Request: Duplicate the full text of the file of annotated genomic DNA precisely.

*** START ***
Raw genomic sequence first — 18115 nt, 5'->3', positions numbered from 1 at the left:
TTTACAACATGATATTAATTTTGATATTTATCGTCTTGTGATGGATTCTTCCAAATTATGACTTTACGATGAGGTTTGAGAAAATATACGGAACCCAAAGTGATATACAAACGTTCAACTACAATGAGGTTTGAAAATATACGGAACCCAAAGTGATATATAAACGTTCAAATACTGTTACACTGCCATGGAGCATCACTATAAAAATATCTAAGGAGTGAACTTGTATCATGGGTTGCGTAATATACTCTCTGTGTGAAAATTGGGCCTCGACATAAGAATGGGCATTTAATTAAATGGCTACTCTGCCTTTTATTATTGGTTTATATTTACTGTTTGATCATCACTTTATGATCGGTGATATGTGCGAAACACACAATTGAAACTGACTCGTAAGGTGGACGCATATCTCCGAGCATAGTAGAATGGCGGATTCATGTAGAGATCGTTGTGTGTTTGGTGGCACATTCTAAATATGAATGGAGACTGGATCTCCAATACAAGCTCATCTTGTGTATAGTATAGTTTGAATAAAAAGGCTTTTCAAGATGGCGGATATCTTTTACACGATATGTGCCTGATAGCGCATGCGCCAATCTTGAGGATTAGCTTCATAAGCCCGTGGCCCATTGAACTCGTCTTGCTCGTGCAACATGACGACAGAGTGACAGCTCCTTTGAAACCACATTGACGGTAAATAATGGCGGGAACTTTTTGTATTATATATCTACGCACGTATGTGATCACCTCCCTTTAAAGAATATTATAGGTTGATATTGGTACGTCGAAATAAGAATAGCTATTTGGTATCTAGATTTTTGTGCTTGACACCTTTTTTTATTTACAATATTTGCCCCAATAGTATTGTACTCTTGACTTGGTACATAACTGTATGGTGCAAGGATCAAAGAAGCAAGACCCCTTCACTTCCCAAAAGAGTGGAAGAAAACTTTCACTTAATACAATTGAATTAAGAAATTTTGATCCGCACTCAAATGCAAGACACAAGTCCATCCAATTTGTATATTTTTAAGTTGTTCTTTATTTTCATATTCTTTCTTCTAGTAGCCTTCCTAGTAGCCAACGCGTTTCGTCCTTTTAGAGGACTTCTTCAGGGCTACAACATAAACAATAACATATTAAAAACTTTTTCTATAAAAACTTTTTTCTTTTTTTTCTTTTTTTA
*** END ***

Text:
Raw genomic sequence first — 18115 nt, 5'->3', positions numbered from 1 at the left:
TTTACAACATGATATTAATTTTGATATTTATCGTCTTGTGATGGATTCTTCCAAATTATGACTTTACGATGAGGTTTGAGAAAATATACGGAACCCAAAGTGATATACAAACGTTCAACTACAATGAGGTTTGAAAATATACGGAACCCAAAGTGATATATAAACGTTCAAATACTGTTACACTGCCATGGAGCATCACTATAAAAATATCTAAGGAGTGAACTTGTATCATGGGTTGCGTAATATACTCTCTGTGTGAAAATTGGGCCTCGACATAAGAATGGGCATTTAATTAAATGGCTACTCTGCCTTTTATTATTGGTTTATATTTACTGTTTGATCATCACTTTATGATCGGTGATATGTGCGAAACACACAATTGAAACTGACTCGTAAGGTGGACGCATATCTCCGAGCATAGTAGAATGGCGGATTCATGTAGAGATCGTTGTGTGTTTGGTGGCACATTCTAAATATGAATGGAGACTGGATCTCCAATACAAGCTCATCTTGTGTATAGTATAGTTTGAATAAAAAGGCTTTTCAAGATGGCGGATATCTTTTACACGATATGTGCCTGATAGCGCATGCGCCAATCTTGAGGATTAGCTTCATAAGCCCGTGGCCCATTGAACTCGTCTTGCTCGTGCAACATGACGACAGAGTGACAGCTCCTTTGAAACCACATTGACGGTAAATAATGGCGGGAACTTTTTGTATTATATATCTACGCACGTATGTGATCACCTCCCTTTAAAGAATATTATAGGTTGATATTGGTACGTCGAAATAAGAATAGCTATTTGGTATCTAGATTTTTGTGCTTGACACCTTTTTTTATTTACAATATTTGCCCCAATAGTATTGTACTCTTGACTTGGTACATAACTGTATGGTGCAAGGATCAAAGAAGCAAGACCCCTTCACTTCCCAAAAGAGTGGAAGAAAACTTTCACTTAATACAATTGAATTAAGAAATTTTGATCCGCACTCAAATGCAAGACACAAGTCCATCCAATTTGTATATTTTTAAGTTGTTCTTTATTTTCATATTCTTTCTTCTAGTAGCCTTCCTAGTAGCCAACGCGTTTCGTCCTTTTAGAGGACTTCTTCAGGGCTACAACATAAACAATAACATATTAAAAACTTTTTCTATAAAAACTTTTTTCTTTTTTTTCTTTTTTTA